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Clinical and imaging correlates of response to treatment with infliximab in patients with ankylosing spondylitis


Reference:

Stone, M., Salonen, D., Lax, M., Payne, U., Lapp, V. and Inman, R., 2001. Clinical and imaging correlates of response to treatment with infliximab in patients with ankylosing spondylitis. Journal of Rheumatology, 28 (7), pp. 1605-1614.

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Abstract

Objectives. Ankylosing spondylitis (AS) is a chronic disease leading to progressive spinal ankylosis and deformity. The aims of this study were to (1) determine whether infliximab is an effective treatment for AS patients who have failed conventional treatment; (2) identify any baseline clinical variables that can be associated with responsiveness to treatment; and (3) resolve whether the clinical response correlated with changes from baseline inflammatory changes on magnetic resonance imaging (MRI). Methods. Twenty-one patients who met the modified New York criteria for AS (M:F 18:3) were enrolled in this open labeled study. The mean age was 37.9 +/- 7.9 years and mean disease duration was 8.69 +/- 6.58 years. Patients received infliximab at a dose of 5 mg/kg by intravenous infusion over 2 hours at 0, 2, 6, weeks. Nine functional variables were measured [i.e,, Bath AS Disease Activity Index (BASDAI), Bath AS Functional Index (BASFI) etc.], 6 clinimetrics (chest expansion, finger to floor, etc.), and inflammatory markers in the peripheral blood at baseline and each subsequent visit. Primary response to treatment was defined as a > 20% response in 5/9 functional variables. A subset of 9 consecutive patients was selected for MRI scans before and after infusions, Results. Eighteen patients were available for assessment at week 14 having received 3 infusions (wks 0, 2, 6). There was > 60% improvement in functional variables, i.e., BASDAI, BASFl, Health Assessment Questionnaire, fatigue, and spinal and total body pain, Clinimetric scores selectively improved, e,g., chest expansion (p < 0.021) by 14 weeks. ESR, CRP and haptoglobin all showed significant improvement at 6 weeks and were maintained to the 14 week assessment point. Imaging studies showed improvement in all patients studied including those with advanced disease. Three patients developed headache during the infusions. Infliximab was effective in all, but degree of response varied. Very good responders were distinguished from good responders by shorter duration of disease and better baseline clinimetric scores, Conclusions. Infliximab was an effective treatment for AS in a short term trial. longterm control of symptoms and potential alteration in clinical course of disease will require longterm assessment.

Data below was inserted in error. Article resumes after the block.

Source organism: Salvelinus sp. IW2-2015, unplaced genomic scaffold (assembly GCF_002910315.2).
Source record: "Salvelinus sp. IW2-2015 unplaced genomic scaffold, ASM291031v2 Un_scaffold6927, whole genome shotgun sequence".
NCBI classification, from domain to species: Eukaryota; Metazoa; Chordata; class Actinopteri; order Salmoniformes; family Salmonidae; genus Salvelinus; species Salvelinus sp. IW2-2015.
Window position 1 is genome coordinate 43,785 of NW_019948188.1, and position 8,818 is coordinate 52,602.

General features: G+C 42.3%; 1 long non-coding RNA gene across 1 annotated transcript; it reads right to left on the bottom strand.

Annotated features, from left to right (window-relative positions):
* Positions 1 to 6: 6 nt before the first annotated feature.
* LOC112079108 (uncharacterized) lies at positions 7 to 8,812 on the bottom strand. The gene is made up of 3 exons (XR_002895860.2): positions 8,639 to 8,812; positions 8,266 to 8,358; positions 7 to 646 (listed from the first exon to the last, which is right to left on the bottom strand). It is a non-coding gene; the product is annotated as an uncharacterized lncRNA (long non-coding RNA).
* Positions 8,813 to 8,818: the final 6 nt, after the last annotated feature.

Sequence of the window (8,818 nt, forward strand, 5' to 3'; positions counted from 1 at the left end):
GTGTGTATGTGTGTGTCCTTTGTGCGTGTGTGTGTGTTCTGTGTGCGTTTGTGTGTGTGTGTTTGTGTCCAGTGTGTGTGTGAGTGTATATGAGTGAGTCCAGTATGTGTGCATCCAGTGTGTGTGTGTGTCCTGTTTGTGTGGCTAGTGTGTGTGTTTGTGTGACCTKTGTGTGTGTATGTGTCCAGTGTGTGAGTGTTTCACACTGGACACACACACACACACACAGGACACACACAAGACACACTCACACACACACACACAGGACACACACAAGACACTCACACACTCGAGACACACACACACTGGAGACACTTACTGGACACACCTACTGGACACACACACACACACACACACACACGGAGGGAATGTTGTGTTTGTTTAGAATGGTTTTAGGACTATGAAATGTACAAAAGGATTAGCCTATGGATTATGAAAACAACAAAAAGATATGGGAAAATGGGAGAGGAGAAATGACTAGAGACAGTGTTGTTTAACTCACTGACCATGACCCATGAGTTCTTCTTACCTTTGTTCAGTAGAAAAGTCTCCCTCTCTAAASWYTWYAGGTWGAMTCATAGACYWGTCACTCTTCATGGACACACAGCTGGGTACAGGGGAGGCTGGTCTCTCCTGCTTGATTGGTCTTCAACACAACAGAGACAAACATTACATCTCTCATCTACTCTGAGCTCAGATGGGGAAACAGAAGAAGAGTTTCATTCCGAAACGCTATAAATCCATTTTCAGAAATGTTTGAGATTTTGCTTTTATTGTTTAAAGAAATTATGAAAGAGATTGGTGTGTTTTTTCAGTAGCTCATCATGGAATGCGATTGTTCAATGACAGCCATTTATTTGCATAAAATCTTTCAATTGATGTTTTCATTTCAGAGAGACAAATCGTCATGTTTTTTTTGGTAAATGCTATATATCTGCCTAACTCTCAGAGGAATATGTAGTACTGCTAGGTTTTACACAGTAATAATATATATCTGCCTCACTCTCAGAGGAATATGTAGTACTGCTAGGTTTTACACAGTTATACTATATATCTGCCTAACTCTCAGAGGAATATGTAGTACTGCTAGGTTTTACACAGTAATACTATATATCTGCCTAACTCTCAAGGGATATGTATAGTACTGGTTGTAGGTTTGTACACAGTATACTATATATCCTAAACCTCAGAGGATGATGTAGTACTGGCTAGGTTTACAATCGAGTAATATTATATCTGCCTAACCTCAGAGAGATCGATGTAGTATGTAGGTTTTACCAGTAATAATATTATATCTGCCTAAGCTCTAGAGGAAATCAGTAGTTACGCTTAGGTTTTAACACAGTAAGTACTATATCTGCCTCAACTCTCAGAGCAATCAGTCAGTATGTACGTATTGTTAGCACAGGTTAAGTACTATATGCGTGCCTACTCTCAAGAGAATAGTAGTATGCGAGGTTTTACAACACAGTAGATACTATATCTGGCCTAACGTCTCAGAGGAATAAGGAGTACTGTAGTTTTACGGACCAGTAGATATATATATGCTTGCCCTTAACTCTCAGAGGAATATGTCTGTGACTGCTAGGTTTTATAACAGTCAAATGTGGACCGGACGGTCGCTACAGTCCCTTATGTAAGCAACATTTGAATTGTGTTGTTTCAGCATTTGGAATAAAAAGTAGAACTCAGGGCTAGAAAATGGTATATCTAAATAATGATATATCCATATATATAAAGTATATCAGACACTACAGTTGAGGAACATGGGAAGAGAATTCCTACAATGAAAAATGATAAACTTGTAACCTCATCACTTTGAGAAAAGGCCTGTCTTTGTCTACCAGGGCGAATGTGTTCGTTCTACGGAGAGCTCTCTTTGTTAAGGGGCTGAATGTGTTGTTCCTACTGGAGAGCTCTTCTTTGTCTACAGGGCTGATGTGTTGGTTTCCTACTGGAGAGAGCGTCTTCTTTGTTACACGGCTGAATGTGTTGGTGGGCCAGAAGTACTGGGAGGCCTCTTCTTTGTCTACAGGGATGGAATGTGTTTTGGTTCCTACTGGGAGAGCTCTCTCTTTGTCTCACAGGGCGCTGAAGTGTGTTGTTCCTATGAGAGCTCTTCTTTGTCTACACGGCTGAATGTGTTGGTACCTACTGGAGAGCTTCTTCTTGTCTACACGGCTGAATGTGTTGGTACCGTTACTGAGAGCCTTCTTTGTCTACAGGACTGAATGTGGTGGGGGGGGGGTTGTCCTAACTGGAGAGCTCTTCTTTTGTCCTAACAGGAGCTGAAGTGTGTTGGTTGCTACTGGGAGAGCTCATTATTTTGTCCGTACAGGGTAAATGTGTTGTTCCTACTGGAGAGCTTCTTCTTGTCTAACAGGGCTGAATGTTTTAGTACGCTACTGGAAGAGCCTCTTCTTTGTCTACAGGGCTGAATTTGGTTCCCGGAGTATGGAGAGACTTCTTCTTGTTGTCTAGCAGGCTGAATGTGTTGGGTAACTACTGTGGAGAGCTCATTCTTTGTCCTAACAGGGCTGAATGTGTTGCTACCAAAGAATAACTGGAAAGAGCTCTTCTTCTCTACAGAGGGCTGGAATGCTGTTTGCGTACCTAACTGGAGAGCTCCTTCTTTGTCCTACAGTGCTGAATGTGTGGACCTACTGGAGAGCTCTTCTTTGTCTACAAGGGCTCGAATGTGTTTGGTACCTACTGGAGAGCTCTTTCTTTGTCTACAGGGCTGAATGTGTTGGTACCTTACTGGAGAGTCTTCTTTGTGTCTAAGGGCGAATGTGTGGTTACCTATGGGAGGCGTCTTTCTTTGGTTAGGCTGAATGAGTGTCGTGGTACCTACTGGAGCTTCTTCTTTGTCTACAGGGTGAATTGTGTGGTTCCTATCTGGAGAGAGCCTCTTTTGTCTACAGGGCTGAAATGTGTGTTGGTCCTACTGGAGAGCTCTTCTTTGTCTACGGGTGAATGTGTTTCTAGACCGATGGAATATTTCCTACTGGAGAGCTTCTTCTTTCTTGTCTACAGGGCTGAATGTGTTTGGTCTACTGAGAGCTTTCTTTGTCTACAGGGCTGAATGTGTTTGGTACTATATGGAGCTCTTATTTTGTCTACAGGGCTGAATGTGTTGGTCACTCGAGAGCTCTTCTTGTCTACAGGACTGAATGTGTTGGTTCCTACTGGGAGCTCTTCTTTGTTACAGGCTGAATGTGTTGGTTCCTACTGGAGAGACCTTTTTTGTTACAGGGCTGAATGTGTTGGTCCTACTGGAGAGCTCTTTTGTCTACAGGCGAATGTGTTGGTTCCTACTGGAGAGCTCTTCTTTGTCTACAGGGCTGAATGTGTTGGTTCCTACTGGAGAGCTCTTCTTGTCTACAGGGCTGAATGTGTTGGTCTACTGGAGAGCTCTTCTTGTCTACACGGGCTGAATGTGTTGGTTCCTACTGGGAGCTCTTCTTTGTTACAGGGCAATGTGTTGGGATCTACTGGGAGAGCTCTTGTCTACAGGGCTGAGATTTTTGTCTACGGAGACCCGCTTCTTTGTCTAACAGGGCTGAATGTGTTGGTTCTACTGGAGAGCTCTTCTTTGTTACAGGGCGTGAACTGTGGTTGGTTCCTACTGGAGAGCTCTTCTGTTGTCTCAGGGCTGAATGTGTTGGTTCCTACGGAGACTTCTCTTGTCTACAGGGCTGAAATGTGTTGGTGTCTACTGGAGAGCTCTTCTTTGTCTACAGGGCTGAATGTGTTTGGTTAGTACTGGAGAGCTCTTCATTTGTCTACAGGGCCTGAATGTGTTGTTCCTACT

Details

Item Type Articles
CreatorsStone, M., Salonen, D., Lax, M., Payne, U., Lapp, V. and Inman, R.
DepartmentsFaculty of Humanities & Social Sciences > Health
Faculty of Science > Pharmacy & Pharmacology
RefereedYes
StatusPublished
ID Code6853
Additional InformationID number: ISI:000169783900023

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